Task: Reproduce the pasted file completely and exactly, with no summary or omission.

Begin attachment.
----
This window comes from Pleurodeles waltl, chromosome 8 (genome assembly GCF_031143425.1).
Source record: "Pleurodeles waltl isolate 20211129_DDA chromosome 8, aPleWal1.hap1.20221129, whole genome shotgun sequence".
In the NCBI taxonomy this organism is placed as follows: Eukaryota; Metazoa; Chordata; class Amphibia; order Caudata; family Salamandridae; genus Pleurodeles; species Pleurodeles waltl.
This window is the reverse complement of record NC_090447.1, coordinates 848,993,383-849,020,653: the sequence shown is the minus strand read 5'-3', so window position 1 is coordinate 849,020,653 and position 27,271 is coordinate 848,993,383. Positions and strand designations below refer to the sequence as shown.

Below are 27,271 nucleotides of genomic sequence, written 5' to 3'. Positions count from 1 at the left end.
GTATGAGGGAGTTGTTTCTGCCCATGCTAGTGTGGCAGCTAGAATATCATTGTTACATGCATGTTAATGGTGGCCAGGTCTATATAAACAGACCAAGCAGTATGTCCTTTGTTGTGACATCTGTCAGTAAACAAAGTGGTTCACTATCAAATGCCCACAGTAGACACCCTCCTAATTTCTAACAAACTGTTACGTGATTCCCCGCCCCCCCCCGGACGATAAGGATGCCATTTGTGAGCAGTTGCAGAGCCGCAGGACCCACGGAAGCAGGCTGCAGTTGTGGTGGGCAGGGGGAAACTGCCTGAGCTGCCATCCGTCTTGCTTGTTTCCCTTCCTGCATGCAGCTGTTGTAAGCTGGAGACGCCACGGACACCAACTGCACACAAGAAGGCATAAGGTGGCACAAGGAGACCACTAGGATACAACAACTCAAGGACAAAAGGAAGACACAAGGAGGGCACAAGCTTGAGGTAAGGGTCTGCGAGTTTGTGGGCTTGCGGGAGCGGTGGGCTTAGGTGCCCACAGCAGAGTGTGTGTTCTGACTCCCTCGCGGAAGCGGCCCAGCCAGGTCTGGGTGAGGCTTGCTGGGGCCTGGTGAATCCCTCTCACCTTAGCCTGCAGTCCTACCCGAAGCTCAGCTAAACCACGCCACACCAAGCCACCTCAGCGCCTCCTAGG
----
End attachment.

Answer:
This window comes from Pleurodeles waltl, chromosome 8 (genome assembly GCF_031143425.1).
Source record: "Pleurodeles waltl isolate 20211129_DDA chromosome 8, aPleWal1.hap1.20221129, whole genome shotgun sequence".
In the NCBI taxonomy this organism is placed as follows: Eukaryota; Metazoa; Chordata; class Amphibia; order Caudata; family Salamandridae; genus Pleurodeles; species Pleurodeles waltl.
This window is the reverse complement of record NC_090447.1, coordinates 848,993,383-849,020,653: the sequence shown is the minus strand read 5'-3', so window position 1 is coordinate 849,020,653 and position 27,271 is coordinate 848,993,383. Positions and strand designations below refer to the sequence as shown.

Below are 27,271 nucleotides of genomic sequence, written 5' to 3'. Positions count from 1 at the left end.
GTATGAGGGAGTTGTTTCTGCCCATGCTAGTGTGGCAGCTAGAATATCATTGTTACATGCATGTTAATGGTGGCCAGGTCTATATAAACAGACCAAGCAGTATGTCCTTTGTTGTGACATCTGTCAGTAAACAAAGTGGTTCACTATCAAATGCCCACAGTAGACACCCTCCTAATTTCTAACAAACTGTTACGTGATTCCCCGCCCCCCCCCGGACGATAAGGATGCCATTTGTGAGCAGTTGCAGAGCCGCAGGACCCACGGAAGCAGGCTGCAGTTGTGGTGGGCAGGGGGAAACTGCCTGAGCTGCCATCCGTCTTGCTTGTTTCCCTTCCTGCATGCAGCTGTTGTAAGCTGGAGACGCCACGGACACCAACTGCACACAAGAAGGCATAAGGTGGCACAAGGAGACCACTAGGATACAACAACTCAAGGACAAAAGGAAGACACAAGGAGGGCACAAGCTTGAGGTAAGGGTCTGCGAGTTTGTGGGCTTGCGGGAGCGGTGGGCTTAGGTGCCCACAGCAGAGTGTGTGTTCTGACTCCCTCGCGGAAGCGGCCCAGCCAGGTCTGGGTGAGGCTTGCTGGGGCCTGGTGAATCCCTCTCACCTTAGCCTGCAGTCCTACCCGAAGCTCAGCTAAACCACGCCACACCAAGCCACCTCAGCGCCTCCTAGG